To Help or Not to Help? The Paradox of Assistance
How Too Much Help Can Actually Hinder Progress
“Help someone, you earn a friend. Help someone too much, you make an enemy.”
― Erol Ozan
We often think of helping others as a selfless act, but in reality, it can be pretty selfish.
When we help someone, we usually do it because we want to feel good about ourselves. We want to feel like we are good people making a difference in the world.
And while there is nothing wrong with this, it can sometimes lead us to do more harm than good. We can end up causing dependency or taking away someone’s motivation to improve their lives.
So how can we strike the right balance?
The answer is not always easy, but it starts with understanding our motivations.
The Dangers of Helping Others
Though our intentions may be pure when we help others, sometimes our actions can have unintended consequences.
For example, let’s say you see a homeless person on the street and give them some money. At that moment, you may have made them feel valued and respected. You may have even made their day a little bit brighter.
But what if they use that money to buy drugs or alcohol? What if they spend it on something that does nothing to improve their situation? Or what if they become dependent on your generosity and stop trying to find a way out of homelessness?
While you may have had good intentions, your actions might not have yielded the desired result. This is why it’s essential to understand our motivations when we help others.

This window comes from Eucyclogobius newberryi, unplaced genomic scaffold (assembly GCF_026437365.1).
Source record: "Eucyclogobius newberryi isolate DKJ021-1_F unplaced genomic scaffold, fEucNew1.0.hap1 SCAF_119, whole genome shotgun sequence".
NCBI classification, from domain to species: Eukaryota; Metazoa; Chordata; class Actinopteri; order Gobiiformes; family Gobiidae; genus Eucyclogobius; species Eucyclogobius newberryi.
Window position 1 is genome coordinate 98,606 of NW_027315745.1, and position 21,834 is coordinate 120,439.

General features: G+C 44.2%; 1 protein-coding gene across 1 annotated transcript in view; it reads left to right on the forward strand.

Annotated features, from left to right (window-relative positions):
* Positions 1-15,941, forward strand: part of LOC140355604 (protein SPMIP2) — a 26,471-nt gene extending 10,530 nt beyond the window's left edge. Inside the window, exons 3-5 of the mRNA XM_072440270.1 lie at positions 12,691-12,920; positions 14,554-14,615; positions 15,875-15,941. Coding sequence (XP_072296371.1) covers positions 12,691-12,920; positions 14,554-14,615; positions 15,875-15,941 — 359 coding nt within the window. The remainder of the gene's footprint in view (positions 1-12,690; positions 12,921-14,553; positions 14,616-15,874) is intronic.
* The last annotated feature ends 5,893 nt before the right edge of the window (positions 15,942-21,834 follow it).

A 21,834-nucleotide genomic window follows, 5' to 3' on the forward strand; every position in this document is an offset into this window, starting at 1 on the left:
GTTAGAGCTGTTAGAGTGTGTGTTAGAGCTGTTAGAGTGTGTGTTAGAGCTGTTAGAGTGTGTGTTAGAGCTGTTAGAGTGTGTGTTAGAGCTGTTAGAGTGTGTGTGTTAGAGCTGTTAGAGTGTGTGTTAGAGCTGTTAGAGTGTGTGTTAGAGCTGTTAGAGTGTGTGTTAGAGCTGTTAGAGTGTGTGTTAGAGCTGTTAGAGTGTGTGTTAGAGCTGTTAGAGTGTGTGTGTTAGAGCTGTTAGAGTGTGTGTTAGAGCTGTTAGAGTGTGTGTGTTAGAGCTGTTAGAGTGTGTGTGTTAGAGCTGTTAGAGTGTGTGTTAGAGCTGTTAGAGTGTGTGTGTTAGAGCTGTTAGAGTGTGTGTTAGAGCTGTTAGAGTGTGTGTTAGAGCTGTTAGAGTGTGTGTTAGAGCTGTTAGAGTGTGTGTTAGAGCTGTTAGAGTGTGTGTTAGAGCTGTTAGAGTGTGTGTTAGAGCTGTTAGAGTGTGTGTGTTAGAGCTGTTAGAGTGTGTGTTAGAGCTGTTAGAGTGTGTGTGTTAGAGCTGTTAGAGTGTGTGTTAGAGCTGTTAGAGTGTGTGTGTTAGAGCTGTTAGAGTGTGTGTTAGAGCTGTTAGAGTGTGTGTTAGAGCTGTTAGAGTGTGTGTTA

Are we doing it to make ourselves feel good? Are we doing it because we genuinely want to help the other person? Or are we doing it because we feel like we have to?
These are all valid reasons, but they can lead to different outcomes.
The Balance Between Helping and Hurting
It’s not always easy to find the right balance between helping and hurting. Sometimes our intentions are good, but our actions end up causing more harm than good.
The key is to stay mindful of our intentions and be willing to adjust our actions.
If our motivation is to make ourselves feel good, then we need to be careful not to use the other person as a means to an end. We need to make sure that our actions are helping the other person and not only making us feel good about ourselves.
If our motivation is to help the other person, we must ensure that our actions are helpful and not destructive.
And if our motivation is feeling like we have to help, then we need to be careful that we’re not putting the other person’s needs above our own. We also need to ensure we’re not sacrificing our well-being or theirs.
The Moral Dilemma of “Throwaway People”
The term “throwaway people” was first coined by the British sociologist Richard Wilkinson in his book “The Impact of Inequality: How to Make Sick Societies Healthier.”
Wilkinson used the term to refer to those left behind by society and living in poverty, with limited access to education, healthcare, and other basic needs.
While Wilkinson referred to people living in poverty, the term can also be applied to other groups of people marginalized or excluded by society. This includes refugees, immigrants, indigenous peoples, and others.